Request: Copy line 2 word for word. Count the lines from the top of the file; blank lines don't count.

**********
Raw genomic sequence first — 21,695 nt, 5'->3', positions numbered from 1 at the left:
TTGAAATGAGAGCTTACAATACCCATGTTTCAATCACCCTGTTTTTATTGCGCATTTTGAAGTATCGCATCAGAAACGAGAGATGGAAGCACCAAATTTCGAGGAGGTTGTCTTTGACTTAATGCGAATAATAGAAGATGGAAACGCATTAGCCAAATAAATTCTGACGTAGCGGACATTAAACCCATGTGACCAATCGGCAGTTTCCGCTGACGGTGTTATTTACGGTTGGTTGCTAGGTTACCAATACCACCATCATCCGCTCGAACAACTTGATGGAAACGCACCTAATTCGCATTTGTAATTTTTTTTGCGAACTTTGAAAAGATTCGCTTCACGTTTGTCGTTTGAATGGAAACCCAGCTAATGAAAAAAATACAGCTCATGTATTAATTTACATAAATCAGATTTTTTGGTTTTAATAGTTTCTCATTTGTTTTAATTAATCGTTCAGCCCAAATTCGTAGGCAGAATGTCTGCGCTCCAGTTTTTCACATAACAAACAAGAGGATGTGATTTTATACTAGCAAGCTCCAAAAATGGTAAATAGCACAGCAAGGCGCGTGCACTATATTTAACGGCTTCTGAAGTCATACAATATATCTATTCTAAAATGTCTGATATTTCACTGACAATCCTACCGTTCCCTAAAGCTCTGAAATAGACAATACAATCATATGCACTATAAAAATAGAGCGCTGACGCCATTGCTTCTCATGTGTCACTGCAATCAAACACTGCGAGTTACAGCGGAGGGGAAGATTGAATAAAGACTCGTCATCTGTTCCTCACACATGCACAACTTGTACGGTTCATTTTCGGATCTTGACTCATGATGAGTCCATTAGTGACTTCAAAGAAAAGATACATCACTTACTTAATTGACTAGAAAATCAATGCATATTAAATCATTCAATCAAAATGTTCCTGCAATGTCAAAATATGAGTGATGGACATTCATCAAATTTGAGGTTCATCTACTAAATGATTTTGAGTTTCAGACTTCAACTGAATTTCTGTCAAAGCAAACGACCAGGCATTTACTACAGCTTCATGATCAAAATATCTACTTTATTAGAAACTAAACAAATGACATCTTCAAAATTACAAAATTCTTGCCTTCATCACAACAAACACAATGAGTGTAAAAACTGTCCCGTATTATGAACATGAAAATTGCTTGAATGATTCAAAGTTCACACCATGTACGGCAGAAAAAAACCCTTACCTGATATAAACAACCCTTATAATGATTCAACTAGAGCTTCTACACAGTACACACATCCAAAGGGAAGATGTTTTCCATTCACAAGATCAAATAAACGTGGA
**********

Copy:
TTGAAATGAGAGCTTACAATACCCATGTTTCAATCACCCTGTTTTTATTGCGCATTTTGAAGTATCGCATCAGAAACGAGAGATGGAAGCACCAAATTTCGAGGAGGTTGTCTTTGACTTAATGCGAATAATAGAAGATGGAAACGCATTAGCCAAATAAATTCTGACGTAGCGGACATTAAACCCATGTGACCAATCGGCAGTTTCCGCTGACGGTGTTATTTACGGTTGGTTGCTAGGTTACCAATACCACCATCATCCGCTCGAACAACTTGATGGAAACGCACCTAATTCGCATTTGTAATTTTTTTTGCGAACTTTGAAAAGATTCGCTTCACGTTTGTCGTTTGAATGGAAACCCAGCTAATGAAAAAAATACAGCTCATGTATTAATTTACATAAATCAGATTTTTTGGTTTTAATAGTTTCTCATTTGTTTTAATTAATCGTTCAGCCCAAATTCGTAGGCAGAATGTCTGCGCTCCAGTTTTTCACATAACAAACAAGAGGATGTGATTTTATACTAGCAAGCTCCAAAAATGGTAAATAGCACAGCAAGGCGCGTGCACTATATTTAACGGCTTCTGAAGTCATACAATATATCTATTCTAAAATGTCTGATATTTCACTGACAATCCTACCGTTCCCTAAAGCTCTGAAATAGACAATACAATCATATGCACTATAAAAATAGAGCGCTGACGCCATTGCTTCTCATGTGTCACTGCAATCAAACACTGCGAGTTACAGCGGAGGGGAAGATTGAATAAAGACTCGTCATCTGTTCCTCACACATGCACAACTTGTACGGTTCATTTTCGGATCTTGACTCATGATGAGTCCATTAGTGACTTCAAAGAAAAGATACATCACTTACTTAATTGACTAGAAAATCAATGCATATTAAATCATTCAATCAAAATGTTCCTGCAATGTCAAAATATGAGTGATGGACATTCATCAAATTTGAGGTTCATCTACTAAATGATTTTGAGTTTCAGACTTCAACTGAATTTCTGTCAAAGCAAACGACCAGGCATTTACTACAGCTTCATGATCAAAATATCTACTTTATTAGAAACTAAACAAATGACATCTTCAAAATTACAAAATTCTTGCCTTCATCACAACAAACACAATGAGTGTAAAAACTGTCCCGTATTATGAACATGAAAATTGCTTGAATGATTCAAAGTTCACACCATGTACGGCAGAAAAAAACCCTTACCTGATATAAACAACCCTTATAATGATTCAACTAGAGCTTCTACACAGTACACACATCCAAAGGGAAGATGTTTTCCATTCACAAGATCAAATAAACGTGGA